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The Daily Wildcat

The Daily Wildcat


A sprinter’s challenge: Arizona track and field faces grueling eight week test

There is something unique about the end of fall for the sprinters on the UA men and women’s track and field team. Arizona sprinters started with an eight-week training cycle in the beginning of September that ended in a challenge week, preceding a physically demanding test week.

The eight-week cycle requires consistent effort throughout its grueling workouts and early mornings. However, there was a silver lining: ending with a challenge week and seeing great test results.

Since there aren’t any meets for the team until January, the challenge weeks were a great way for the sprinters to be competitive in a team-building atmosphere.

“[Something] I noticed a couple years back is the competitiveness and aggression level wasn’t as high [without a challenge week],” said Francesca Green, the Arizona track and field assistant sprint coach. “So by adding challenge week, it got the competitive juices flowing and really gave an opportunity for them to rise up to another level.”

It was Green who implemented the challenge week three years ago.

The week primarily consisted of one-on-one matchups between male and female sprinters.

If an event seemed it could be something that a female or male could dominate, like box jumps, then it came down to who could hit his or her own personal best. There were two individual challenges per day and typically one team challenge per day.

By the end of the week, whichever side had gained the most points—which are accumulated by individual wins, team wins and bonus challenge wins—would earn a special team dinner made by the coach.

The various challenges included who could hold a plank for the longest, do the most burpees in two minutes, hold a chin up position for the longest and push a 130-pound sled for 50 yards the quickest.

One particular non-track-related event was a sand volleyball challenge. After the event, the sprinters said they had gained appreciation and respect for what the sand volleyball players do on a daily basis.

“This challenge really showed how much strength you need to be able to move quickly and efficiently in the sand,” said Aaliyah Haggard, a redshirt sophomore sprinter. “It’s very tiring and takes a lot endurance.”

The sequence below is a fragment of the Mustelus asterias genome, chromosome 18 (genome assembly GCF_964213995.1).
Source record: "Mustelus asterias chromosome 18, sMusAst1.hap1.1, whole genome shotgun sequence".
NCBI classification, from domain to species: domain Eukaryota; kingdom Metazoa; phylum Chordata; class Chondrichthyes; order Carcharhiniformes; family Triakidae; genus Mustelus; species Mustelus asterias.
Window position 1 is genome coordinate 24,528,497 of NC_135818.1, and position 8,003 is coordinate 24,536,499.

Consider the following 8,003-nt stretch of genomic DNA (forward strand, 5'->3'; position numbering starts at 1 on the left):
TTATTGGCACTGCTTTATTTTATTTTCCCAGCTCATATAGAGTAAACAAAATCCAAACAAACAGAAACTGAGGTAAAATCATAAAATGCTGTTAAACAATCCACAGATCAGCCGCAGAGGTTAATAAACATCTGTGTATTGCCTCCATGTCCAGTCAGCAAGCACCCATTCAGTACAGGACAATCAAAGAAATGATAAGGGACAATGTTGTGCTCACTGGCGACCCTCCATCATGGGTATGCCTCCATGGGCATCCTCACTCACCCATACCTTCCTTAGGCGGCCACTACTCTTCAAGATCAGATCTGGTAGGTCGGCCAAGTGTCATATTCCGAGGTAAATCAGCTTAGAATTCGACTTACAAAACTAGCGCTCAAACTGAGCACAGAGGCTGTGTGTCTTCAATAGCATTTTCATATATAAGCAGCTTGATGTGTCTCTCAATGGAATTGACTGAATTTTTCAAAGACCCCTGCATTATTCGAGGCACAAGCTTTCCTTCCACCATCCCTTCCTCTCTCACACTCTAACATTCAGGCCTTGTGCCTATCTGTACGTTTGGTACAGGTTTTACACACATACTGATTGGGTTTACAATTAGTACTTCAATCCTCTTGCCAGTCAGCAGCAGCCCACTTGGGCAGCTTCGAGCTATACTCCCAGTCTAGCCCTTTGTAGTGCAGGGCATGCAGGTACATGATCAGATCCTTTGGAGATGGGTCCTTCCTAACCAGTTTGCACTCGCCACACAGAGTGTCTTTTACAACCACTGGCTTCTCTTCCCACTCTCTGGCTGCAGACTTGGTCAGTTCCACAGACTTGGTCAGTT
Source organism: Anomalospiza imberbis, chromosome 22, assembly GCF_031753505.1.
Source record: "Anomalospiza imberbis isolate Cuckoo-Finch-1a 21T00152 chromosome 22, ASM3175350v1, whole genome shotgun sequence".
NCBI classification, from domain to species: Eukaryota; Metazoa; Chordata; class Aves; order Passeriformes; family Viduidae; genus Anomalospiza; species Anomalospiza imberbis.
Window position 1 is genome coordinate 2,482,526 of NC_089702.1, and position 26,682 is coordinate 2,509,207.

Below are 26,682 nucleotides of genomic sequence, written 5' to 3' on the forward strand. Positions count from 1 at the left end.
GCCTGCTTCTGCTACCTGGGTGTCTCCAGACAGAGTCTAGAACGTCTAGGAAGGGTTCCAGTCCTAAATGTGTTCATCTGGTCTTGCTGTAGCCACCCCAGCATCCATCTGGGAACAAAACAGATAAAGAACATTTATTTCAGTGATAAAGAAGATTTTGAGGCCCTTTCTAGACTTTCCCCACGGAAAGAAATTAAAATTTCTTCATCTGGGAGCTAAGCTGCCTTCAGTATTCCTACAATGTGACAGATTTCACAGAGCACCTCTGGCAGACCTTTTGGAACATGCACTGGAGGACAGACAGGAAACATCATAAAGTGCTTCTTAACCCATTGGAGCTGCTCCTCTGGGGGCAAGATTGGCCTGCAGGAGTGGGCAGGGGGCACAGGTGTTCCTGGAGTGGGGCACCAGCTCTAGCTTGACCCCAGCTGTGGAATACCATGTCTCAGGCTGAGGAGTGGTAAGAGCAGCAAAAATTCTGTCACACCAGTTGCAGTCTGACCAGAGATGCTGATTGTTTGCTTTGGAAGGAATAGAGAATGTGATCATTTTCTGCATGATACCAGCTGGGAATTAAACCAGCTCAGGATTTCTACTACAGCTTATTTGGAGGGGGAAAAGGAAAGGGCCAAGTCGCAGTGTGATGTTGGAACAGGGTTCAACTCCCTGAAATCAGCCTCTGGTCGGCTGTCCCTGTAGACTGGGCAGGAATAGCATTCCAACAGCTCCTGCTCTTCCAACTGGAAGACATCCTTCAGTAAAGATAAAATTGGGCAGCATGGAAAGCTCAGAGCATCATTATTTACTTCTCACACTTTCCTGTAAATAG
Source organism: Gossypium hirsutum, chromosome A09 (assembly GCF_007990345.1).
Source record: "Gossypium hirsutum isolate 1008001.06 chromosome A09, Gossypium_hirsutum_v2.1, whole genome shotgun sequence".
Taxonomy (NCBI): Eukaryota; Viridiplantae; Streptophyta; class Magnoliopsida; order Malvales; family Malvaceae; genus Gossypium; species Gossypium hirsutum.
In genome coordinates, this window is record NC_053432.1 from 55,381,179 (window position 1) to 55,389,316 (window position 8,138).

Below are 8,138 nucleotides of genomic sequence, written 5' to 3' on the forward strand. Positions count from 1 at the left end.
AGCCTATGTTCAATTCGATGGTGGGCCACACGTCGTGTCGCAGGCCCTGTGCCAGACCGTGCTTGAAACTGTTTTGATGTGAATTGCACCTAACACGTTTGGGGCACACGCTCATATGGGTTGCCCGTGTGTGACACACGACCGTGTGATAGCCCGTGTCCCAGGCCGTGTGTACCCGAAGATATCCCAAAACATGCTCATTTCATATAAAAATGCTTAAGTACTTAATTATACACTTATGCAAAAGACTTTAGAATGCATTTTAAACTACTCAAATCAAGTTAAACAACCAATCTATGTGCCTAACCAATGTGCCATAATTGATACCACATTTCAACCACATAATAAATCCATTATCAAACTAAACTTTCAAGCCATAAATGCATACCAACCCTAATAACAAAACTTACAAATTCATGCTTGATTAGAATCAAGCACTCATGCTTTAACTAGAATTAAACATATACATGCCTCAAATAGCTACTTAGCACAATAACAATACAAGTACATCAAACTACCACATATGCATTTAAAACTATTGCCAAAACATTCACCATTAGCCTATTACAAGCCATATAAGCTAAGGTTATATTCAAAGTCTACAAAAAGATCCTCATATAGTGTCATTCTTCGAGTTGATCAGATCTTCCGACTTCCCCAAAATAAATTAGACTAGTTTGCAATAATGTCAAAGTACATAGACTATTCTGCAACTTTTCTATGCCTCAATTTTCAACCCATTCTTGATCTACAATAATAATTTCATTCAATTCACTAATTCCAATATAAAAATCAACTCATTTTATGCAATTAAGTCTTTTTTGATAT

Challenge week accomplished more than just physical and athletic improvements for the sprinters; it brought the teams closer together.

“Challenge week helped me build a bond with some of my teammates,” said Sasha Jarrett, a freshman sprinter. “I feel that jumping my personal best in box jumps [also] gave me a certain mental toughness because I didn’t think I would be able to do it. But with the support of my team, I was able because they filled me with confidence.”

A gain of mental edge came with challenge week, but a particular benefit, according to Green, was the character-building aspect.

“For the girls’ team, I would say the biggest thing, especially with some of the new freshmen, I felt that they jelled together as a team,” Green said. “I thought there was great support [and] excitement [in] everybody through every challenge. No matter who they were going up against, [the girls] supported each other and gave each other confidence that they were going to win.”

There was more camaraderie, confidence and competitiveness after the challenge week. During the test week, there have already been many personal bests in the weight room and on the track, Green said.

“We started to have faith in our teammates’ abilities and strengths,” said Jasper Gray, a junior sprinter.

The women bounced back and defeated the men this year after losing at the event in 2014.

“My hope is that [the men’s team] can understand the importance of staying aggressive no matter what the outcome is,” Green said.

Challenge week is meant to create a competitive environment and bring unity to a sport that seems like an individual output.

“I like challenge week because it adds fun to the hard training we do during the offseason,” said Bryce Houston, a junior sprinter. “It definitely brought us more together as a unit and a family.”

Since the men had to deal with defeat, it brought them to learn to adjust to adversity and recognize their own weaknesses and strengths.

“Most people think of track as an individual sport, but when it’s all said and done, we’re competing for championships as a team,” Green said.

Follow Gia Trevisan on Twitter.

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